How it all started:
Among us there are and always will be idealists, who wish to see past their everyday lives, find opportunities for further development and better life. In Valmiera district, Rencēni parish, there were people, who wished to serve ideals. One of those ideals was to create a school for children – a school suited to children, not governments and party programs. While looking for such a school, they came across Anthroposophy and Waldorf-pedagogy. They realized that this was the kind of school they wished for their children, and that they would be happy to work in such school themselves. But in order to achieve that, they had to learn.
They took their two children, sold their cattle and went to learn in the northern lands of Norway. In Norway they came across what they’ve always dreamt of and had searched for – they learned that people can live and work together, taking care of each other, celebrate holidays together and search for a deeper meaning of life, to look into the secrets of the true human being. They saw and realized that in order to achieve this they would need the help of all people – including those that are otherwise regarded by society as held back, handicapped (useless), that these “useless”, special people are those that know the secret of living together, of true love and forgiveness.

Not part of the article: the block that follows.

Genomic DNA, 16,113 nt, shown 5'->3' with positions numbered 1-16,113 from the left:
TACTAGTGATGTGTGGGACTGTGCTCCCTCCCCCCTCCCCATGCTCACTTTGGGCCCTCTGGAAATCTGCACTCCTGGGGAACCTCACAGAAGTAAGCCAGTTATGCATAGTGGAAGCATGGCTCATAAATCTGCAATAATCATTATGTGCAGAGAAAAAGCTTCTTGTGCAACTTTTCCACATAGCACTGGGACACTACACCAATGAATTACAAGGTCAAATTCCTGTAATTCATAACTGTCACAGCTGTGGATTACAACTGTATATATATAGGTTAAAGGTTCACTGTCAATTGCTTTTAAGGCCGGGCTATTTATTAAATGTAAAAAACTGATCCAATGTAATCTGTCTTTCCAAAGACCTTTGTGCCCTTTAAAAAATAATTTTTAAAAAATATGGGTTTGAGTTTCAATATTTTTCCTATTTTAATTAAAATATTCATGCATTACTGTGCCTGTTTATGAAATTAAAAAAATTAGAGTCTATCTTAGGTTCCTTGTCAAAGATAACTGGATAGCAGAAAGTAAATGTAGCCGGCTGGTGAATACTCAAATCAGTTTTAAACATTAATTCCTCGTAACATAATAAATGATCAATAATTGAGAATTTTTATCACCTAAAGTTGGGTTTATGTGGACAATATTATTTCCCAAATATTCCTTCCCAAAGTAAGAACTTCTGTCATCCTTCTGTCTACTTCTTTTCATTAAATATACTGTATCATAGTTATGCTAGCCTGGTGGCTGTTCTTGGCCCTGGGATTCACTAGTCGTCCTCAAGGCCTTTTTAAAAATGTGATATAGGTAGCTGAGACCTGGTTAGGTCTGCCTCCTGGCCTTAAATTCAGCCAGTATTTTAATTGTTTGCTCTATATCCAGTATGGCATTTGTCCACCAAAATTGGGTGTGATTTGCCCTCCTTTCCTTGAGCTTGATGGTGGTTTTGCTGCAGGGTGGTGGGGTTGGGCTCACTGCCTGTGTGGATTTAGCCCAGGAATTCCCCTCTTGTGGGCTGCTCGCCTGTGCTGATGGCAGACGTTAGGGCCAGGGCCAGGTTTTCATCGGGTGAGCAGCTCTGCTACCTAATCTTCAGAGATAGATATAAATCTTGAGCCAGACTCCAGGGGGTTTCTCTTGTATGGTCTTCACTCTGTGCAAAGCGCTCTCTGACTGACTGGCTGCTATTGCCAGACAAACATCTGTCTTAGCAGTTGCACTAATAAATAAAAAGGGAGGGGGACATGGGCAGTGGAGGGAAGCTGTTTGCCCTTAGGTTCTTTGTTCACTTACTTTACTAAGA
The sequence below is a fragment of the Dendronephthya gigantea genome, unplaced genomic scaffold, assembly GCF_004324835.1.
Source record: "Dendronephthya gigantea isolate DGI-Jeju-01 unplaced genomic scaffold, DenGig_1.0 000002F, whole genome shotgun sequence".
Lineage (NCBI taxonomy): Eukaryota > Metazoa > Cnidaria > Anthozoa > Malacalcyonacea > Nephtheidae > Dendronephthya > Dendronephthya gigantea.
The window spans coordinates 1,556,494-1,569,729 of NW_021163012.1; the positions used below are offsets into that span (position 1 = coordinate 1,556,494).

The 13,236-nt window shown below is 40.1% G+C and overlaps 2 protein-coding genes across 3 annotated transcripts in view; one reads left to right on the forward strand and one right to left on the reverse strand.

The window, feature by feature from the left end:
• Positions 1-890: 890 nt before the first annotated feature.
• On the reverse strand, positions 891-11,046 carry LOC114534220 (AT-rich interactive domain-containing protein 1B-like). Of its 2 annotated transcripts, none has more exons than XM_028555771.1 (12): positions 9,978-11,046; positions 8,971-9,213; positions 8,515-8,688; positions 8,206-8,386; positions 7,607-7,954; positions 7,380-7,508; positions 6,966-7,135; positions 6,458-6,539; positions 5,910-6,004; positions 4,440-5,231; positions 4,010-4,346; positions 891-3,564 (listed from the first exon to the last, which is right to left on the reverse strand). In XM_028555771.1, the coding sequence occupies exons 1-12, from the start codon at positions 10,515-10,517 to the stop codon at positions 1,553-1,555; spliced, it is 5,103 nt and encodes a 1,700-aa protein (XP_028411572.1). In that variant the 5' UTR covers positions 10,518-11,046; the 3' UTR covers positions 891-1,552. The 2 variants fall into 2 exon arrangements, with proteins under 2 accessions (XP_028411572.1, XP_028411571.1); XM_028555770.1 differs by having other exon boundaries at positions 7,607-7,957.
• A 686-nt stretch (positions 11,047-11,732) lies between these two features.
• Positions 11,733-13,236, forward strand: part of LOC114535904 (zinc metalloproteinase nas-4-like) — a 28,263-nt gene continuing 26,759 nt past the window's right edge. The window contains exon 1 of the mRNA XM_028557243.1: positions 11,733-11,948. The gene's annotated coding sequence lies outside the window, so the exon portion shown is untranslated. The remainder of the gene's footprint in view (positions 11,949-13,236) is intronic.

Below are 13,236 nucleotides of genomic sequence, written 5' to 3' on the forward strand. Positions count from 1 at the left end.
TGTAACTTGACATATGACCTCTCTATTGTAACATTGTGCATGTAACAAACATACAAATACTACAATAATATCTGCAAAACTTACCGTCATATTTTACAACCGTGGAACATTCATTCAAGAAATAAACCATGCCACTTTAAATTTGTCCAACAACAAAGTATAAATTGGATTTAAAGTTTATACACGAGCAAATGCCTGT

In July, 1999 the Neimaņi family – Inga, Vilnis with their children Kārlis and Marta and their Norwegian friend Elling returned to Latvia to start a small Camphill village in their Rožkalni property. Norwegian friends from the Camphill village Vidaraasen, where they had lived for 5 years, were determined to help.
The work could begin. The old Rožkalni dwelling house was restored first, and now it is a family house where up to 10 people can live at a time. In November 27 a Camphill fund was founded, and all Neimaņi real estate was handed over to this fund.
Norwegian architect Rolf Jakobsen had made a large family house project. This house was to be build from straw bales. Construction work started in May, 2000.
On May 17, 2000 the first handicapped person came to Rožkalni.
The same year, in August, Rožkalni was filled with young people and teachers from the Norwegian ecological construction school “Brobygger skolen”. The idea of this school is to build bridges between the head and the hands, between theory and practice. For two months clay and strawbales were assembled.
On September 9, 2002 the new house was consecrated and now it is called the Zenta Mauriņa house.
Many know of Camphill village Rožkalni, and the story continues.